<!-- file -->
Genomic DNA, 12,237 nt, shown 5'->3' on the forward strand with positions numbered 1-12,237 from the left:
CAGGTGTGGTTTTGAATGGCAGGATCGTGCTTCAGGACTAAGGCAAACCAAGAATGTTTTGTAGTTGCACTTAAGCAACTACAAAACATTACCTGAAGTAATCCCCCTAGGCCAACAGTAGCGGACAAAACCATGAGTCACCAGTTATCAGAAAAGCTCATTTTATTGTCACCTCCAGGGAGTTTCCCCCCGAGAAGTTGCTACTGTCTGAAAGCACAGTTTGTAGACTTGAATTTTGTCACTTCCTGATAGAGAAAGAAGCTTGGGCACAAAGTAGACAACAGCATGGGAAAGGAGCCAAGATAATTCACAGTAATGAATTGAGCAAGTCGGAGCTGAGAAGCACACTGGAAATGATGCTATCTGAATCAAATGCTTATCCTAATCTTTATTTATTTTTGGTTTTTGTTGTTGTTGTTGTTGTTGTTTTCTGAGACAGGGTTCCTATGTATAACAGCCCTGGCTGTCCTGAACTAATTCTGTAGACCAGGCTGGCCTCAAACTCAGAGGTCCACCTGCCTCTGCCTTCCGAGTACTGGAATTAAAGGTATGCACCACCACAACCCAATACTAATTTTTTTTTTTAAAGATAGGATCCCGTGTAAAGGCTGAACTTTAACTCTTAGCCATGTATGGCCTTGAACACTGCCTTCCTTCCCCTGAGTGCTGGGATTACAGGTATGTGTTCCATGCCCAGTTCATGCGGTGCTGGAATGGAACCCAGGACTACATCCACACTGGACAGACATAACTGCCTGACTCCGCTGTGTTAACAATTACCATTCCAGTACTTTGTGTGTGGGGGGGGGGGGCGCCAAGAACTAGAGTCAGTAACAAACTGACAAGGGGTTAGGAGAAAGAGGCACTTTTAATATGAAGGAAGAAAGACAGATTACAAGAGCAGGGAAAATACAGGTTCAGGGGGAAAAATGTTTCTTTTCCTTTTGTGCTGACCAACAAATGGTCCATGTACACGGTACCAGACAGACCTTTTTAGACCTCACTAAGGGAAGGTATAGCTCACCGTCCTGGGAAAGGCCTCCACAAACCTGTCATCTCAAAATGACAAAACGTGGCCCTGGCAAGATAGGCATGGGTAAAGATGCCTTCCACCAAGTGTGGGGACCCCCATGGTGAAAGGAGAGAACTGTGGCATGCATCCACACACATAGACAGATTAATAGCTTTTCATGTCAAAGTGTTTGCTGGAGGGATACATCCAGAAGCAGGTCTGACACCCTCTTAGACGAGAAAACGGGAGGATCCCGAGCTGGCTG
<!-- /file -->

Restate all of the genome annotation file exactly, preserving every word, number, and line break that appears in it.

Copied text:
Genomic DNA, 12,237 nt, shown 5'->3' on the forward strand with positions numbered 1-12,237 from the left:
CAGGTGTGGTTTTGAATGGCAGGATCGTGCTTCAGGACTAAGGCAAACCAAGAATGTTTTGTAGTTGCACTTAAGCAACTACAAAACATTACCTGAAGTAATCCCCCTAGGCCAACAGTAGCGGACAAAACCATGAGTCACCAGTTATCAGAAAAGCTCATTTTATTGTCACCTCCAGGGAGTTTCCCCCCGAGAAGTTGCTACTGTCTGAAAGCACAGTTTGTAGACTTGAATTTTGTCACTTCCTGATAGAGAAAGAAGCTTGGGCACAAAGTAGACAACAGCATGGGAAAGGAGCCAAGATAATTCACAGTAATGAATTGAGCAAGTCGGAGCTGAGAAGCACACTGGAAATGATGCTATCTGAATCAAATGCTTATCCTAATCTTTATTTATTTTTGGTTTTTGTTGTTGTTGTTGTTGTTGTTTTCTGAGACAGGGTTCCTATGTATAACAGCCCTGGCTGTCCTGAACTAATTCTGTAGACCAGGCTGGCCTCAAACTCAGAGGTCCACCTGCCTCTGCCTTCCGAGTACTGGAATTAAAGGTATGCACCACCACAACCCAATACTAATTTTTTTTTTTAAAGATAGGATCCCGTGTAAAGGCTGAACTTTAACTCTTAGCCATGTATGGCCTTGAACACTGCCTTCCTTCCCCTGAGTGCTGGGATTACAGGTATGTGTTCCATGCCCAGTTCATGCGGTGCTGGAATGGAACCCAGGACTACATCCACACTGGACAGACATAACTGCCTGACTCCGCTGTGTTAACAATTACCATTCCAGTACTTTGTGTGTGGGGGGGGGGGGCGCCAAGAACTAGAGTCAGTAACAAACTGACAAGGGGTTAGGAGAAAGAGGCACTTTTAATATGAAGGAAGAAAGACAGATTACAAGAGCAGGGAAAATACAGGTTCAGGGGGAAAAATGTTTCTTTTCCTTTTGTGCTGACCAACAAATGGTCCATGTACACGGTACCAGACAGACCTTTTTAGACCTCACTAAGGGAAGGTATAGCTCACCGTCCTGGGAAAGGCCTCCACAAACCTGTCATCTCAAAATGACAAAACGTGGCCCTGGCAAGATAGGCATGGGTAAAGATGCCTTCCACCAAGTGTGGGGACCCCCATGGTGAAAGGAGAGAACTGTGGCATGCATCCACACACATAGACAGATTAATAGCTTTTCATGTCAAAGTGTTTGCTGGAGGGATACATCCAGAAGCAGGTCTGACACCCTCTTAGACGAGAAAACGGGAGGATCCCGAGCTGGCTG